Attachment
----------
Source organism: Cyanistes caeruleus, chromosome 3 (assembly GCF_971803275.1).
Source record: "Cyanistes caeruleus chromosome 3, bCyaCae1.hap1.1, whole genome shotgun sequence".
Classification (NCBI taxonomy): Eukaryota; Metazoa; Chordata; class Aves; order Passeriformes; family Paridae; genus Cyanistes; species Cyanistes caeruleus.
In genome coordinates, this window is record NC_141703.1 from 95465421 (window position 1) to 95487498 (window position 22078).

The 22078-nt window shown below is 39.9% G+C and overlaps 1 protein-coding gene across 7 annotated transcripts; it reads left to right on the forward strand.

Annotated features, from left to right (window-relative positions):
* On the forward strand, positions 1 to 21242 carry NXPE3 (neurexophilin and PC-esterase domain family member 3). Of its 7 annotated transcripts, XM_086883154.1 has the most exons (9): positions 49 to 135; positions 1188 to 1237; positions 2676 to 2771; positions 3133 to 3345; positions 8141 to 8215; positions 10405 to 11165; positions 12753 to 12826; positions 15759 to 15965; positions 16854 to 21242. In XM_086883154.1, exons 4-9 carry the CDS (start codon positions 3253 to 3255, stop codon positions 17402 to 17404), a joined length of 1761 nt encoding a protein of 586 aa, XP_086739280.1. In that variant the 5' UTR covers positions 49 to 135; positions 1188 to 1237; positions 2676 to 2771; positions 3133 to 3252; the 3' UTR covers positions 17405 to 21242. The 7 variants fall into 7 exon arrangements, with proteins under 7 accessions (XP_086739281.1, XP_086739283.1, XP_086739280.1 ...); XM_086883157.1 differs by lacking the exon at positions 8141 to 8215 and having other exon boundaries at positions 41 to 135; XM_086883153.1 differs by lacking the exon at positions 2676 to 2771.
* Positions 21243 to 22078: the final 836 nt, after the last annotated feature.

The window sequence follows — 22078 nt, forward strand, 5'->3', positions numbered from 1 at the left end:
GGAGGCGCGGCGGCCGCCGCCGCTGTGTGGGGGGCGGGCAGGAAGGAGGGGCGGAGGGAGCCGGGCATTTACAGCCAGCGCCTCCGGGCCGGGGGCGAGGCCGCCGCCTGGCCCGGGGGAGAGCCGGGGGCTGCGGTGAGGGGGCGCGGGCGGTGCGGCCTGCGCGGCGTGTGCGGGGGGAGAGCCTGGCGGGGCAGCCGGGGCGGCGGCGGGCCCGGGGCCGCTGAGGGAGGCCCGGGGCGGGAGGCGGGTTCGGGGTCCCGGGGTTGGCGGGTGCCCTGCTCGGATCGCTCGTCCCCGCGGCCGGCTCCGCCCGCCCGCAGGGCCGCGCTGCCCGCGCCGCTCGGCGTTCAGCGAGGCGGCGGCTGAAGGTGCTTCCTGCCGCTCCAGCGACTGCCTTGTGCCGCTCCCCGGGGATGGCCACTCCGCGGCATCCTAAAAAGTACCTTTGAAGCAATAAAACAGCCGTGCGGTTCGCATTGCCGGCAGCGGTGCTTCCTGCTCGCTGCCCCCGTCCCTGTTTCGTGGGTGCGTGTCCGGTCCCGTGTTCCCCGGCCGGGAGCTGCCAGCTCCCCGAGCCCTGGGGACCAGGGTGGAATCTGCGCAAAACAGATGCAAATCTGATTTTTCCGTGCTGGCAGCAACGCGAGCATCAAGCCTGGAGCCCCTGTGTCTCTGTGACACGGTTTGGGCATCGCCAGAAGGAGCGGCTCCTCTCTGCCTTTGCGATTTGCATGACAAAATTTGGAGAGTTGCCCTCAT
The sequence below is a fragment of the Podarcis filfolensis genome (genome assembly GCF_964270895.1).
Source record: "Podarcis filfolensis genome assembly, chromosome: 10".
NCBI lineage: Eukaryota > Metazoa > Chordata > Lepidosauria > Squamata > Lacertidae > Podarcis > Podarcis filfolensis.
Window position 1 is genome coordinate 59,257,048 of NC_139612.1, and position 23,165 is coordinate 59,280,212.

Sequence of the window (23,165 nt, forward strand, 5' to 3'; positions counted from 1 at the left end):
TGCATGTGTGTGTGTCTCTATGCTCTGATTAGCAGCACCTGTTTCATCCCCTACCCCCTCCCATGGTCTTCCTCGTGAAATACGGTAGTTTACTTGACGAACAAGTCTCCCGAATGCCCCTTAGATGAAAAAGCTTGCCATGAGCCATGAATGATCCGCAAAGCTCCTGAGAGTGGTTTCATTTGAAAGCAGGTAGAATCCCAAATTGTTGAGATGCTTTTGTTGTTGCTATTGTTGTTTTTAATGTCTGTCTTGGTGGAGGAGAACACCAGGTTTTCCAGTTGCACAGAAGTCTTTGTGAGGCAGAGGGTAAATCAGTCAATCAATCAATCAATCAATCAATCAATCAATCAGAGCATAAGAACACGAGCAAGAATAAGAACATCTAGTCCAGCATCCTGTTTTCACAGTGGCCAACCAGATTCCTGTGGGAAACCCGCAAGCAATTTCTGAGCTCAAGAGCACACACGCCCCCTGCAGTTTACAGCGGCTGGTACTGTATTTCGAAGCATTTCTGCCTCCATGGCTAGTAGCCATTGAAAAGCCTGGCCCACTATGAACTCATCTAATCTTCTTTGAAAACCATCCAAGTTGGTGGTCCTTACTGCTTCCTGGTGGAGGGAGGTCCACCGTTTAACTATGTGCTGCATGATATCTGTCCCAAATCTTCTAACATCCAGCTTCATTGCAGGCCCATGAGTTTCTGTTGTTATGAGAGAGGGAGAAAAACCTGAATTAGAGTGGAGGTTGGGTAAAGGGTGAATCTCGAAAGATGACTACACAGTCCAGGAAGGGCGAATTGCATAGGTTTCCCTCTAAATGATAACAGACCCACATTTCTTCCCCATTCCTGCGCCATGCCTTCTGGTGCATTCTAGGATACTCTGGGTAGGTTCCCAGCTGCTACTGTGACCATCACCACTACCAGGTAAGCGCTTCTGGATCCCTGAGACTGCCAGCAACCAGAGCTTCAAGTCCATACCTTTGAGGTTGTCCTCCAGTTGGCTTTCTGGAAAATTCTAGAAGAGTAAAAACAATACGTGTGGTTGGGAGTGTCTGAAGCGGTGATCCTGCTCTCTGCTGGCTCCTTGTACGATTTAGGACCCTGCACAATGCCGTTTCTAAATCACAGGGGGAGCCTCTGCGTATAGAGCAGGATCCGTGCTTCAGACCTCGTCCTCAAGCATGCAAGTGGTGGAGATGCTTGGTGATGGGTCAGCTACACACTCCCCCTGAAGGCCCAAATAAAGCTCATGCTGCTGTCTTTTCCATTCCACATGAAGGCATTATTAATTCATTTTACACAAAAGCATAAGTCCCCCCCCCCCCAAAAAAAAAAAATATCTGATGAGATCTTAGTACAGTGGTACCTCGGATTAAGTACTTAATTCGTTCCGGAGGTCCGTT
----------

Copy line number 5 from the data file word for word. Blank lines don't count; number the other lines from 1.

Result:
The 22078-nt window shown below is 39.9% G+C and overlaps 1 protein-coding gene across 7 annotated transcripts; it reads left to right on the forward strand.